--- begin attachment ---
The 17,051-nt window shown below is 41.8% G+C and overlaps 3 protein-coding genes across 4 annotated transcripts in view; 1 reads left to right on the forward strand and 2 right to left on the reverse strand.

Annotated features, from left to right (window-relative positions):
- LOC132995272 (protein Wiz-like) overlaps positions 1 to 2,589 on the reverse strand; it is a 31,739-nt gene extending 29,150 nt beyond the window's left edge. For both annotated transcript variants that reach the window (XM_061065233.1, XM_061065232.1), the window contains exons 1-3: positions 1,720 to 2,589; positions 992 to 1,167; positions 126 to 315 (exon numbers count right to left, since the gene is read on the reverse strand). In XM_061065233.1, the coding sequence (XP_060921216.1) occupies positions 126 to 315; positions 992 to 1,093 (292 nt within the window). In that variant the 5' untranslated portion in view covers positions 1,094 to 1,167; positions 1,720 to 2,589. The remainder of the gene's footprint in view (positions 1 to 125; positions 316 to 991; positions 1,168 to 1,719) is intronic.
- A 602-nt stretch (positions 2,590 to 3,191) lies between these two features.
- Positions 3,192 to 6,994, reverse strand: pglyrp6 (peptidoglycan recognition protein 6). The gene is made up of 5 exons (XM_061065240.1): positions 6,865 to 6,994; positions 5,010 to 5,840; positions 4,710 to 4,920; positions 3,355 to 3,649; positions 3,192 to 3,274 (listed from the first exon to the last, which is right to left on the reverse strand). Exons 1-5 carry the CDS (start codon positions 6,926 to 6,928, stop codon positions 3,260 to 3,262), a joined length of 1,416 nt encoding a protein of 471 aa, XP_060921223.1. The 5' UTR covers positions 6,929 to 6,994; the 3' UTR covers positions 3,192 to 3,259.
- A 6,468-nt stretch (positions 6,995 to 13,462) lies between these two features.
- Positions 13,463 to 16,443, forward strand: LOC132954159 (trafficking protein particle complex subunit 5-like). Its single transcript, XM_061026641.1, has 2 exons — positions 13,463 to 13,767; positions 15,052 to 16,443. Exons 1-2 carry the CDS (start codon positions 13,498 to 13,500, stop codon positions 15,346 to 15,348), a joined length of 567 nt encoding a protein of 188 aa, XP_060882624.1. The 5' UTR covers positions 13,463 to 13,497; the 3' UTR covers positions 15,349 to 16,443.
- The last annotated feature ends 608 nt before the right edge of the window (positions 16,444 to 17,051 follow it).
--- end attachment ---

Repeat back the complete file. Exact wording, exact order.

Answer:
The 17,051-nt window shown below is 41.8% G+C and overlaps 3 protein-coding genes across 4 annotated transcripts in view; 1 reads left to right on the forward strand and 2 right to left on the reverse strand.

Annotated features, from left to right (window-relative positions):
- LOC132995272 (protein Wiz-like) overlaps positions 1 to 2,589 on the reverse strand; it is a 31,739-nt gene extending 29,150 nt beyond the window's left edge. For both annotated transcript variants that reach the window (XM_061065233.1, XM_061065232.1), the window contains exons 1-3: positions 1,720 to 2,589; positions 992 to 1,167; positions 126 to 315 (exon numbers count right to left, since the gene is read on the reverse strand). In XM_061065233.1, the coding sequence (XP_060921216.1) occupies positions 126 to 315; positions 992 to 1,093 (292 nt within the window). In that variant the 5' untranslated portion in view covers positions 1,094 to 1,167; positions 1,720 to 2,589. The remainder of the gene's footprint in view (positions 1 to 125; positions 316 to 991; positions 1,168 to 1,719) is intronic.
- A 602-nt stretch (positions 2,590 to 3,191) lies between these two features.
- Positions 3,192 to 6,994, reverse strand: pglyrp6 (peptidoglycan recognition protein 6). The gene is made up of 5 exons (XM_061065240.1): positions 6,865 to 6,994; positions 5,010 to 5,840; positions 4,710 to 4,920; positions 3,355 to 3,649; positions 3,192 to 3,274 (listed from the first exon to the last, which is right to left on the reverse strand). Exons 1-5 carry the CDS (start codon positions 6,926 to 6,928, stop codon positions 3,260 to 3,262), a joined length of 1,416 nt encoding a protein of 471 aa, XP_060921223.1. The 5' UTR covers positions 6,929 to 6,994; the 3' UTR covers positions 3,192 to 3,259.
- A 6,468-nt stretch (positions 6,995 to 13,462) lies between these two features.
- Positions 13,463 to 16,443, forward strand: LOC132954159 (trafficking protein particle complex subunit 5-like). Its single transcript, XM_061026641.1, has 2 exons — positions 13,463 to 13,767; positions 15,052 to 16,443. Exons 1-2 carry the CDS (start codon positions 13,498 to 13,500, stop codon positions 15,346 to 15,348), a joined length of 567 nt encoding a protein of 188 aa, XP_060882624.1. The 5' UTR covers positions 13,463 to 13,497; the 3' UTR covers positions 15,349 to 16,443.
- The last annotated feature ends 608 nt before the right edge of the window (positions 16,444 to 17,051 follow it).